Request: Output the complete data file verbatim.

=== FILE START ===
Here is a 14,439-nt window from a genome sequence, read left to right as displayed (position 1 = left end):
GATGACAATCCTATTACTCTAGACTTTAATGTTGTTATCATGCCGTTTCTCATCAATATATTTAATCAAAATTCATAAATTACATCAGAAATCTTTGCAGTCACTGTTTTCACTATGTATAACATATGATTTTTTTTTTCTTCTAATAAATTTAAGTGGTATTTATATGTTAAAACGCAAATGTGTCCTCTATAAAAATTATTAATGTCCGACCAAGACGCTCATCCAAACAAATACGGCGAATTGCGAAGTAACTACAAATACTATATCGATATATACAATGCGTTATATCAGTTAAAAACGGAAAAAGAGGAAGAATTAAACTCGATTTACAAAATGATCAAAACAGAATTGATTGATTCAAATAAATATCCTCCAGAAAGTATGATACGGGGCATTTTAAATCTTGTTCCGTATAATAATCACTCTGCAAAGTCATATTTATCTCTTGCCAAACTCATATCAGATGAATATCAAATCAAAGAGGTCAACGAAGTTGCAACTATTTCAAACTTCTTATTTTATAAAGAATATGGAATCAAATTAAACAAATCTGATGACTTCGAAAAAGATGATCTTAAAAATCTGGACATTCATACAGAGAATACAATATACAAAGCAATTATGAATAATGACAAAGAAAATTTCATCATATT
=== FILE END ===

Here is a 14,439-nt window from a genome sequence, read left to right as displayed (position 1 = left end):
GATGACAATCCTATTACTCTAGACTTTAATGTTGTTATCATGCCGTTTCTCATCAATATATTTAATCAAAATTCATAAATTACATCAGAAATCTTTGCAGTCACTGTTTTCACTATGTATAACATATGATTTTTTTTTTCTTCTAATAAATTTAAGTGGTATTTATATGTTAAAACGCAAATGTGTCCTCTATAAAAATTATTAATGTCCGACCAAGACGCTCATCCAAACAAATACGGCGAATTGCGAAGTAACTACAAATACTATATCGATATATACAATGCGTTATATCAGTTAAAAACGGAAAAAGAGGAAGAATTAAACTCGATTTACAAAATGATCAAAACAGAATTGATTGATTCAAATAAATATCCTCCAGAAAGTATGATACGGGGCATTTTAAATCTTGTTCCGTATAATAATCACTCTGCAAAGTCATATTTATCTCTTGCCAAACTCATATCAGATGAATATCAAATCAAAGAGGTCAACGAAGTTGCAACTATTTCAAACTTCTTATTTTATAAAGAATATGGAATCAAATTAAACAAATCTGATGACTTCGAAAAAGATGATCTTAAAAATCTGGACATTCATACAGAGAATACAATATACAAAGCAATTATGAATAATGACAAAGAAAATTTCATCATATT